It's nice and cool outside and we saw some rain Friday morning, but not long ago, Tri-State farmers were dealing with a drought.
A disappointing harvest for a lot of cash crops, but there's plenty of pumpkins.
Pumpkins are a pivotal part of the Fall season at Mayse Farm Market and, lucky for all of us, they are definitely not in short supply.
If you ask us, one of the best parts of a field trip to Mayse Farm Market is the souvenir.
All of these kids go home with a Halloween staple; their own pumpkin.
A few months ago, Owner Paul Mayse watched some of his crops, like sweet corn, fizzle because of the drought.
His pumpkin patch on the other hand, didn't seem to mind the scorching Summer days.
"It's going to be a lot better than the rest, the rest of the crops we had this Summer. It couldn't be any worse," Paul said.
But it took some extra work getting his supply looking good with all that heat. It began in late June and early July.
"As soon as we planted our pumpkins this year, we laid down drip irrigation, we pumped out of our lake from day one and we irrigated all summer long," he said.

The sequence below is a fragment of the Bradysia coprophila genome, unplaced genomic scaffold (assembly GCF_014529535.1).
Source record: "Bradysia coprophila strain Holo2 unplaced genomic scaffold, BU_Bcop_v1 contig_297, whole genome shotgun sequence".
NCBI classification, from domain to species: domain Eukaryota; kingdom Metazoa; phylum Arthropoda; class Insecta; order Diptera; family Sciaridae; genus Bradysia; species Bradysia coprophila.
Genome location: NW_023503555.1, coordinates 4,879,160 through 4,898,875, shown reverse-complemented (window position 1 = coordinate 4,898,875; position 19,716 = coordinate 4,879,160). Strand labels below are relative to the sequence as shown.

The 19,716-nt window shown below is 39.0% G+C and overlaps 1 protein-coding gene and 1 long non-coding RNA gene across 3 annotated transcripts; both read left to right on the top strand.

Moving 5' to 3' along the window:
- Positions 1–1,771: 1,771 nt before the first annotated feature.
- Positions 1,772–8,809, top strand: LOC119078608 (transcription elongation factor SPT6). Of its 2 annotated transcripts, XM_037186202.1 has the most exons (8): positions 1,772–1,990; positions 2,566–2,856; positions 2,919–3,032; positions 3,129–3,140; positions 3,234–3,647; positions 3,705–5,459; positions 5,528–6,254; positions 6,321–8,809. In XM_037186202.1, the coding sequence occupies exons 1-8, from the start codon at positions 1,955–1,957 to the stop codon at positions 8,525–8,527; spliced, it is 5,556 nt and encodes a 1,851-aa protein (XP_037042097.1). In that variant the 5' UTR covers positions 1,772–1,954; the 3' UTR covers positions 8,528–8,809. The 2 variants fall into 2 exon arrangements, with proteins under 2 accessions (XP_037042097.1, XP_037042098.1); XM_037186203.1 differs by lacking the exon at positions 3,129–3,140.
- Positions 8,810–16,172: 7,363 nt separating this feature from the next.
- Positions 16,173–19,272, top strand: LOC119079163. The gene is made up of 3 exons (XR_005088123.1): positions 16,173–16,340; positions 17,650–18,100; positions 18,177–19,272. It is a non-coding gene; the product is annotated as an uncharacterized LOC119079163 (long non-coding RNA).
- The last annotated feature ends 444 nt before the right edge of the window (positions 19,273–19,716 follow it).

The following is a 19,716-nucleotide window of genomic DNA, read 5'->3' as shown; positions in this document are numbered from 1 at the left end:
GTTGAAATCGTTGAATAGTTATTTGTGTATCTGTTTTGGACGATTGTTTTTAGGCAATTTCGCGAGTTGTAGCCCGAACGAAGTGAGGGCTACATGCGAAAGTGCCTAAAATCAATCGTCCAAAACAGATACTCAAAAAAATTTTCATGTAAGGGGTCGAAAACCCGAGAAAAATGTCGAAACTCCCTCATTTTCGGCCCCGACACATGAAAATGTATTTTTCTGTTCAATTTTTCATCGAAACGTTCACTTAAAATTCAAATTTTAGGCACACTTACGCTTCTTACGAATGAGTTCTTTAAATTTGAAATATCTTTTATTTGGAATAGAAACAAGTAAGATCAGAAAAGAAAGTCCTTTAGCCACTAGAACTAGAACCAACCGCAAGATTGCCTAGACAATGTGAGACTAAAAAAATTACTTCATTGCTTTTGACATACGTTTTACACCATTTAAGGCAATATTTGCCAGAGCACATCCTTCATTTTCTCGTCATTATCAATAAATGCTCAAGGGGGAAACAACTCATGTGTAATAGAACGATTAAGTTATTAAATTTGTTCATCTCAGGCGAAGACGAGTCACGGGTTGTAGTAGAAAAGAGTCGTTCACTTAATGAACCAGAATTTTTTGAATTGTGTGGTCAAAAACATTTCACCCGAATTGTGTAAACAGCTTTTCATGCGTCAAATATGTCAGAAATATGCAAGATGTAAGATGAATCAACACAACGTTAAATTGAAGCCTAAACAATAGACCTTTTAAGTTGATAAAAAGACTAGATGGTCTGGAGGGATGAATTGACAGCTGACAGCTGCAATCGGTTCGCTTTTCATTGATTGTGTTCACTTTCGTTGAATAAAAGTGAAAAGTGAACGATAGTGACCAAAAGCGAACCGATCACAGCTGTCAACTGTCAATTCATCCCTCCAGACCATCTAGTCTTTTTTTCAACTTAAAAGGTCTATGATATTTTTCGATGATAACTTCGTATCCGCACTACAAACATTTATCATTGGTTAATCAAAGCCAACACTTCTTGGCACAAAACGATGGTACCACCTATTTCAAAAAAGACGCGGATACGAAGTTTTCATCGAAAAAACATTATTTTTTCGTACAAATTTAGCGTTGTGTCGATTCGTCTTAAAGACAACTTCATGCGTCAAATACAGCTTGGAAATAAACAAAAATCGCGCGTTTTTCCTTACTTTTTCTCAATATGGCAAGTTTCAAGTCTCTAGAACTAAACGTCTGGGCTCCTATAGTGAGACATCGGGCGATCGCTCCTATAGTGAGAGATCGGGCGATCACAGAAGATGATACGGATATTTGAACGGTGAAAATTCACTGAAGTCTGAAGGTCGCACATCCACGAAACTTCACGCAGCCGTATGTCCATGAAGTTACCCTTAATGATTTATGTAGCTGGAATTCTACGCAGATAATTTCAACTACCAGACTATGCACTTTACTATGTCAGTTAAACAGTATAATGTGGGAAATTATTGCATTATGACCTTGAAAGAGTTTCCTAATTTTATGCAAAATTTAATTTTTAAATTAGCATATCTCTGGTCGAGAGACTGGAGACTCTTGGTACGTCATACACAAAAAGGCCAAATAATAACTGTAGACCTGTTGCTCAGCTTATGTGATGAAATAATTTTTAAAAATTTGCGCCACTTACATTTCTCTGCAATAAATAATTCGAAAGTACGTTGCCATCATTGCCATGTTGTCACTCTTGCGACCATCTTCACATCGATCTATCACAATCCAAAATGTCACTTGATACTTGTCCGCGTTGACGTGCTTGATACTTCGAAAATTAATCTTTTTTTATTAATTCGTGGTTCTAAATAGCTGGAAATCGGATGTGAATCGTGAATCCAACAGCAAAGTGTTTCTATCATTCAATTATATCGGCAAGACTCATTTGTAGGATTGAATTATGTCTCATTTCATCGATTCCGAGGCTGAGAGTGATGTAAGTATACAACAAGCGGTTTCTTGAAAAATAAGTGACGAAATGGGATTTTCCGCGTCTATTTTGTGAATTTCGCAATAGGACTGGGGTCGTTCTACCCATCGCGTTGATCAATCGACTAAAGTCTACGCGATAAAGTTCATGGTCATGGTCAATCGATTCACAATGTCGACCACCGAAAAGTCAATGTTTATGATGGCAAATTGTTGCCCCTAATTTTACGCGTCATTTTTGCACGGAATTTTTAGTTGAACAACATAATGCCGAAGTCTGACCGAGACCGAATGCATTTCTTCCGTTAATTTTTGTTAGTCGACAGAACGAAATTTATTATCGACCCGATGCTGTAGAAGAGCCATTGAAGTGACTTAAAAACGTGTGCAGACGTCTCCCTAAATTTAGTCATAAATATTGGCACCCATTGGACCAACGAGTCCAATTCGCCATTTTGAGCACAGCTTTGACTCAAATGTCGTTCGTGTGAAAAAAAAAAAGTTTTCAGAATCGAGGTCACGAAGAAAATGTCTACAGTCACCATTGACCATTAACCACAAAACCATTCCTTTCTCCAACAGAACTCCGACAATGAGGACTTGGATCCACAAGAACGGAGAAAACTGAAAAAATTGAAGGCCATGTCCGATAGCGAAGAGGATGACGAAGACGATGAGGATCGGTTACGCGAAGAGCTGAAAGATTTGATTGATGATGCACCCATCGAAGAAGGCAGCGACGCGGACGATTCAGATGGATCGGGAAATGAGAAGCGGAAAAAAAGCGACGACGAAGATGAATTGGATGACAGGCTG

That plan worked.
Mr. Mayse tells 14 News his pumpkins, he estimates they've picked between seven and eight thousand of them, are right on target compared to years past.
"They got big stems, they're actually really big," he said.
That's good news because really, what's Halloween without a jack-o-lantern??
But there are so many to choose from. There's the aptly named 'pie pumpkin,' or a much bigger and frankly, scarier variety.
"This one here probably weighs around 30 pounds."
That warty-looking thing is called a 'knuckle head.'
It looks like Paul's going to need a new favorite now though, because April Boeke is taking it home to her 7-year-old son.
"I love that it's big and its squatty and it has this really cool funky stem," April said.
To each their own, especially when there's a good crop.
You can come to Mayse Farm Market seven days a week.
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1115 Mt. Auburn Road
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